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In summary, the Rambam does not mention “Yaakov,” nor does the 15th century Avudraham who lived in Spain. Yet, Rabbi Yechiel Bassan from Greece (16th century, in the period of the Maharit) tells us that Ashkenazim add “Yaakov” but Sephardim do not. He then informs us that in the Venetian siddurim published in the mid-16th century, the publishers take note of the Rivash’s objections but insist on mentioning “Yaakov” and cite a Zohar as support for their position against that of the Rivash. The Venetian publishers conclude that one should add the word Yaakov as it appears in all the early machzorim.
Most Ashkenazi machzorim that I have seen have the word “Yaakov” in parenthesis. But we find, for example, that the Baal “Yosef Ometz” (1570-1637) writes that the custom in Frankfurt is to add, “l’zaro shel Yaakov.” He also states, “One should not stray from the custom of the early, holy chazzanim of Frankfurt”
May Hashem remember us all in the great merits of all our holy fathers: Avraham, Yitzchak, and Yaakov.
Rabbi Yaakov Klass, rav of Congregation K’hal Bnei Matisyahu in Flatbush, Brooklyn, is Torah Editor of The Jewish Press. He can be contacted at firstname.lastname@example.org.
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The Rambam, therefore, adds a second component: by getting angry, Moshe misled the people as to the nature of God. The masses felt that Moshe’s anger was reflective of God’s anger.
One of the most complex Tanach personalities is the central figure of this week’s Haftorah: Yiftach, the Shofet, Judge.
“I saw an advertisement for group swimming lessons during the summer,” Mr. Leiner said to his wife. “I think it would be good for our Pinchas.”
Rabbeinu Tam Tefillin
‘Transgressing Bal Tigra’
Question: As Shavuot is fast approaching – a holiday on which we dwell on the story of Ruth and the origins of the royal house of David – I was wondering if you could help me resolve something. The Mishnah never makes any mention of the Hasmonean kings, the mitzvah to light a Chanukah menorah, or the miracle of the oil that lasted eight days. Some people say that Rabbi Yehudah HaNassi – the redactor of the six orders of the Mishnah and a scion of King David – omitted these topics because the Hasmoneans improperly crowned themselves, ignoring the rule that all Jewish kings are supposed to come from the tribe of Yehudah. They argue that this is also why the Talmud does not include a separate tractate on Chanukah. Is this true?
In this week’s parshah the Torah discusses many halachos of tumah. One halacha is that a person who is tamei may not enter the Mikdash. Doing so makes him liable for kareis.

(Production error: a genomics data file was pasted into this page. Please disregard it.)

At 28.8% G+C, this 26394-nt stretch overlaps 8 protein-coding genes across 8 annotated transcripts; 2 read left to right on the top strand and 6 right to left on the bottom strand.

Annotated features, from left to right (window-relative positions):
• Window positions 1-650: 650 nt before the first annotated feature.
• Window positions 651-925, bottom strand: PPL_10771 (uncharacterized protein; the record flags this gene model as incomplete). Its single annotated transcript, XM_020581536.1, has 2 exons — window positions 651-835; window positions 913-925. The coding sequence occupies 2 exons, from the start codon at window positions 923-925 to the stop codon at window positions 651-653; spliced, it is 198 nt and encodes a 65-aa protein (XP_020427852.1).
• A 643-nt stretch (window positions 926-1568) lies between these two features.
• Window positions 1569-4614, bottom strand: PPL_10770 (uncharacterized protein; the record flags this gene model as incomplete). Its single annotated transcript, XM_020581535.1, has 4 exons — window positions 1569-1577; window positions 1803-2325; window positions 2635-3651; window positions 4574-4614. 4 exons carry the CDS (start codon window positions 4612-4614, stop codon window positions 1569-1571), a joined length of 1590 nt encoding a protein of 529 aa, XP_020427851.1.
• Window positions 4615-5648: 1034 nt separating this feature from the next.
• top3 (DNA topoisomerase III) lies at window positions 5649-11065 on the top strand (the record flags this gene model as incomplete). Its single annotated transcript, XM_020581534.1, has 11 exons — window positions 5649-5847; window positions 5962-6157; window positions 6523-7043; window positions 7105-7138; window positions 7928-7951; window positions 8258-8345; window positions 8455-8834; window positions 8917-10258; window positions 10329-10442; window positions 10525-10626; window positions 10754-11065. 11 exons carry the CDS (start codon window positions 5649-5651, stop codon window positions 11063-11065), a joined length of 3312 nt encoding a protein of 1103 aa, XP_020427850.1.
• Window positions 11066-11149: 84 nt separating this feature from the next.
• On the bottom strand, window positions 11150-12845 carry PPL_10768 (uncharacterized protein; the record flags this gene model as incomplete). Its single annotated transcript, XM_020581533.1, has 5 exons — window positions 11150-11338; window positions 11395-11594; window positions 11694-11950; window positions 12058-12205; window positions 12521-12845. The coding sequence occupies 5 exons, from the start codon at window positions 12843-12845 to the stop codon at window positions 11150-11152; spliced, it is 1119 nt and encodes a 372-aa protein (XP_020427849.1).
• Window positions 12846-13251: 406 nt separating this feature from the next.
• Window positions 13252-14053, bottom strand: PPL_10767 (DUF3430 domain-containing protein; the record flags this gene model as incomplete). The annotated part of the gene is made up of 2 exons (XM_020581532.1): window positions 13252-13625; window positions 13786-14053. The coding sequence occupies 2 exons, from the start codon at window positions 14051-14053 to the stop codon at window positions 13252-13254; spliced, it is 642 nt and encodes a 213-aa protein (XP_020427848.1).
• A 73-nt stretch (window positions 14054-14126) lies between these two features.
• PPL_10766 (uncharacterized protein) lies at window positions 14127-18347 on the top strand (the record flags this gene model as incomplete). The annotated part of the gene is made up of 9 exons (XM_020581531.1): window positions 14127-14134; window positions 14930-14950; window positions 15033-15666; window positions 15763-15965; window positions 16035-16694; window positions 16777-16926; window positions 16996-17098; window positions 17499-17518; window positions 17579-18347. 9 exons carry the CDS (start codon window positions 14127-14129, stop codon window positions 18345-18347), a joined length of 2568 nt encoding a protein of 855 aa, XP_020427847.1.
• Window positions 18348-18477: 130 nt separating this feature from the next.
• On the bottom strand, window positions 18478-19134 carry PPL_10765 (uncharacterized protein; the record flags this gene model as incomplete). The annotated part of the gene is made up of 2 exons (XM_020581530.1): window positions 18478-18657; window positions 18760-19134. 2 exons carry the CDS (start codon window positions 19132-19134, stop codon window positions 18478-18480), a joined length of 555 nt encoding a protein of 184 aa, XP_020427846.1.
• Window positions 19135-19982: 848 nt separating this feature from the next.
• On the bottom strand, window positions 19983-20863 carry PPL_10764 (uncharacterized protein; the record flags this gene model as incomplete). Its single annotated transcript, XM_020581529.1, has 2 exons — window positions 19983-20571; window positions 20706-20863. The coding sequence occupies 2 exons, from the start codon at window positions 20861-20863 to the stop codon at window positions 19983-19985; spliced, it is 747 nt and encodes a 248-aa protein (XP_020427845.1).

The highway was packed with bumper-to-bumper traffic, and there I sat with hands gripped tightly on the steering wheel, begging the cars to move. My heart swelled at the thought of seeing my son, who was just coming back from his year of learning in Eretz Yisrael. How I had missed him! Though I was used to him being away (if you can ever really get used to a child being away), a special space in my heart was empty – as I waited for him.
No one lives in a vacuum. No, that doesn’t mean we didn’t get sucked up through a vacuum cleaner hose in the pre-Pesach cleaning frenzy, it means that whether we like it or not, our environment—the people and things around us—makes a big impact on who we are.
According to biblical law, once an area has been converted in to a reshut hayachid by enclosing it with a halachically acceptable eruv, one may carry inside the enclosed area. But according to rabbinical law, it is simply not enough to enclose an area in which one wants to carry with an eruv. This alone will not permit carrying from the home into the street or vice versa. Neither will it alone permit carrying from a condominium apartment into the lobby or other common areas.
Yidsville had a small but dedicated Jewish community. There was one Orthodox synagogue, led by Rabbi Well, a day school, women’s mikveh, kosher butcher shop, pizza store and restaurants.
In this week’s parshah the Torah tells us that Hashem told Aharon to redeem every firstborn child. This is known as pidyon haben. The Rema, in Yoreh De’ah 305:10, rules in the name of the Rivash that one may not appoint a shaliach to perform pidyon haben. Many Acharonim argue with this ruling and posit that one can appoint a shaliach to perform pidyon haben.
You may remember how we once did an experiment with a story (about a monster fire in Arizona) without Jewish protagonists, but containing a universal lesson that I believed worthy to record for the readers of Chodesh Tov. We are there yet again, this time directly north in Wisconsin.
Please bear with me as we once again record a story we investigated in the hope that the lesson is unique and worthy of our attention. It is going to take us five full columns to complete the tale, and I thank you in advance for your patience.
Elevated Train Tracks And Eruvin
(Please note: The question has been modified to reflect amendments suggested by a reader, Yisrael Levi, in last week’s column.)
A passage at the end of the Zichronot blessing in the Mussaf Amidah of Rosh Hashanah appears to have two slightly different versions. The Shulchan Aruch (Orach Chayim, 591:7) rules that this is the correct text: “V’akeidas Yitzchak hayom l’zaro tizkor.” It also rules and those who change the words and specify “l’zera Yaakov tizkor” are mistaken and guilty of changing the text instituted by Chazal. The source for this ruling is a responsum (chapter 38) by the Spanish and then Algerian Rivash (14th century).
Printed from: http://www.jewishpress.com/judaism/torah/lzera-yaakov-tizkor/2012/09/06/
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